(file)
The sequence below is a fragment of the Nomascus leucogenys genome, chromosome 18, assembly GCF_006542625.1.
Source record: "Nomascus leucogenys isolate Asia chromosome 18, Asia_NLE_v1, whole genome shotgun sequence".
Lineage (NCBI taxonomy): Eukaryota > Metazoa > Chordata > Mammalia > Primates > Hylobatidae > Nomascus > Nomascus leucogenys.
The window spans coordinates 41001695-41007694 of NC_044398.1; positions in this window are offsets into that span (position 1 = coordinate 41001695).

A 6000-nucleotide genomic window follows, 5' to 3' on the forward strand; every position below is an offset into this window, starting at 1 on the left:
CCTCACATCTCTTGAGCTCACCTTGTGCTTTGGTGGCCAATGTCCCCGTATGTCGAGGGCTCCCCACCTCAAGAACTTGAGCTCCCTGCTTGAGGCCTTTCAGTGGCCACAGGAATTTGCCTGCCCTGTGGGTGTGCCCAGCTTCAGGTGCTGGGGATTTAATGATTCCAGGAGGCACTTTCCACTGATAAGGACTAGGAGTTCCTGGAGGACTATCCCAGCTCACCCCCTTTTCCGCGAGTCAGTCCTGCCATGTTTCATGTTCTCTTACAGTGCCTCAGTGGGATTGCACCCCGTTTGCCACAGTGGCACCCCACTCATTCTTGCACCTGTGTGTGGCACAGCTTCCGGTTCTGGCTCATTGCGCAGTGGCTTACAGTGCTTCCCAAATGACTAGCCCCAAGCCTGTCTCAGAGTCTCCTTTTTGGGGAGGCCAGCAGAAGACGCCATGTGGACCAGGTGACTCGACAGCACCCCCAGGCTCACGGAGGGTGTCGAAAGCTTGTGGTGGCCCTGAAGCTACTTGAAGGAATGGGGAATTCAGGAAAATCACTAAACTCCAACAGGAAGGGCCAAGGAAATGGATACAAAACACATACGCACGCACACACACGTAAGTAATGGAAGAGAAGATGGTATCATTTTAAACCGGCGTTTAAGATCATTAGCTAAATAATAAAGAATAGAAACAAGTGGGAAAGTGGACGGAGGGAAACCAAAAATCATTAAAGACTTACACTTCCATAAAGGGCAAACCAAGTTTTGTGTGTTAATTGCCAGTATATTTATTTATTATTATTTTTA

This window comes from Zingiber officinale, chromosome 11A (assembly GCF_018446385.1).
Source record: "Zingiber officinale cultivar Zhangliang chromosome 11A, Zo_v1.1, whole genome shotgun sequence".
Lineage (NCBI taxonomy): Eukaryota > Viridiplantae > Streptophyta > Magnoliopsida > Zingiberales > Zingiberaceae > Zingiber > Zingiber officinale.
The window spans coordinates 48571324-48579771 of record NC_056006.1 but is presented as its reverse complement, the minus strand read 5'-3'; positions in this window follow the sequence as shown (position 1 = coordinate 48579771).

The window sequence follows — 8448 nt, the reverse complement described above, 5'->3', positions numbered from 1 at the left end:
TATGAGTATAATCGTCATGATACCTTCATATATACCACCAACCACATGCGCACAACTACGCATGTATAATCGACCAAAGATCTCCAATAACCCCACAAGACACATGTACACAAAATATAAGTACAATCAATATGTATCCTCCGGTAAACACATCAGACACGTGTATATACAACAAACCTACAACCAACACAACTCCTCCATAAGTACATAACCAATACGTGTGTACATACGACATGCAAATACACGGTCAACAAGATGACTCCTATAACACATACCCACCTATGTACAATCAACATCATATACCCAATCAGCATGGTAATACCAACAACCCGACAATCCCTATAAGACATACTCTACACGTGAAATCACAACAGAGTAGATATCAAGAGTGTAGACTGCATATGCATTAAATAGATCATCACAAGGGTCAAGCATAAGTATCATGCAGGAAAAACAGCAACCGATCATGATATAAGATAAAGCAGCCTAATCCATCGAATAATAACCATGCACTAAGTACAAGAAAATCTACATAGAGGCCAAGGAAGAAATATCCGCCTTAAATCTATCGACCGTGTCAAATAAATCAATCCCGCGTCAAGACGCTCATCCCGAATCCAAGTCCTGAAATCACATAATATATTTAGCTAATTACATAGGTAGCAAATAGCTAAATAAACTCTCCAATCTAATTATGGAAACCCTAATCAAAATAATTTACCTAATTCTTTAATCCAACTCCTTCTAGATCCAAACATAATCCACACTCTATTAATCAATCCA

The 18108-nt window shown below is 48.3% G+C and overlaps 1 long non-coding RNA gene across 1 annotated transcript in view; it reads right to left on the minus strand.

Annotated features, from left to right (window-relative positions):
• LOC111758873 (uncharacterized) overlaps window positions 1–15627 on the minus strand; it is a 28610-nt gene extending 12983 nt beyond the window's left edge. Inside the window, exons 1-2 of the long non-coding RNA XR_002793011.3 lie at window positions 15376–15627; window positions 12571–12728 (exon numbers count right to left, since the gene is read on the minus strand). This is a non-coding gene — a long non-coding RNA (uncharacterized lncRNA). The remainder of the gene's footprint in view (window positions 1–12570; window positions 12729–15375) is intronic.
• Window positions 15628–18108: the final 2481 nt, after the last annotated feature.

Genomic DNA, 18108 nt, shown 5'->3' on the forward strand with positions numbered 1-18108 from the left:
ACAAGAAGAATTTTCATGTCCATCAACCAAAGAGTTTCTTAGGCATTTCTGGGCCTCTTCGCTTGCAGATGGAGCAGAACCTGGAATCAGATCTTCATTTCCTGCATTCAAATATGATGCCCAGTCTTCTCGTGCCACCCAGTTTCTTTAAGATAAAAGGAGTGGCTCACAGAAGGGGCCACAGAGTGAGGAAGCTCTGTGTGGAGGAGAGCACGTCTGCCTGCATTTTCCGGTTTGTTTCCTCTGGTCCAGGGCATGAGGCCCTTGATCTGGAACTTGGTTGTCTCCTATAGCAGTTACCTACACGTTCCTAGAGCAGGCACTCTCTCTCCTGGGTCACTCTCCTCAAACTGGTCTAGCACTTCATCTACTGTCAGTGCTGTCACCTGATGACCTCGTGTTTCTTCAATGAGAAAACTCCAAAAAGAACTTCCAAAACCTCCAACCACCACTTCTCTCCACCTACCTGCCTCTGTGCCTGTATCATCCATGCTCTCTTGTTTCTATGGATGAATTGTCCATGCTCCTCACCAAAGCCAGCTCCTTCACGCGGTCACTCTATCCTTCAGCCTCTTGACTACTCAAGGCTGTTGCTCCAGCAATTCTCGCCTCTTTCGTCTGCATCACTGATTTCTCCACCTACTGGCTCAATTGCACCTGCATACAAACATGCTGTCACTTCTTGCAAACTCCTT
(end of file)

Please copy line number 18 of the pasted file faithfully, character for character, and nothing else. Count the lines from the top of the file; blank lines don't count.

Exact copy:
ACAAGAAGAATTTTCATGTCCATCAACCAAAGAGTTTCTTAGGCATTTCTGGGCCTCTTCGCTTGCAGATGGAGCAGAACCTGGAATCAGATCTTCATTTCCTGCATTCAAATATGATGCCCAGTCTTCTCGTGCCACCCAGTTTCTTTAAGATAAAAGGAGTGGCTCACAGAAGGGGCCACAGAGTGAGGAAGCTCTGTGTGGAGGAGAGCACGTCTGCCTGCATTTTCCGGTTTGTTTCCTCTGGTCCAGGGCATGAGGCCCTTGATCTGGAACTTGGTTGTCTCCTATAGCAGTTACCTACACGTTCCTAGAGCAGGCACTCTCTCTCCTGGGTCACTCTCCTCAAACTGGTCTAGCACTTCATCTACTGTCAGTGCTGTCACCTGATGACCTCGTGTTTCTTCAATGAGAAAACTCCAAAAAGAACTTCCAAAACCTCCAACCACCACTTCTCTCCACCTACCTGCCTCTGTGCCTGTATCATCCATGCTCTCTTGTTTCTATGGATGAATTGTCCATGCTCCTCACCAAAGCCAGCTCCTTCACGCGGTCACTCTATCCTTCAGCCTCTTGACTACTCAAGGCTGTTGCTCCAGCAATTCTCGCCTCTTTCGTCTGCATCACTGATTTCTCCACCTACTGGCTCAATTGCACCTGCATACAAACATGCTGTCACTTCTTGCAAACTCCTT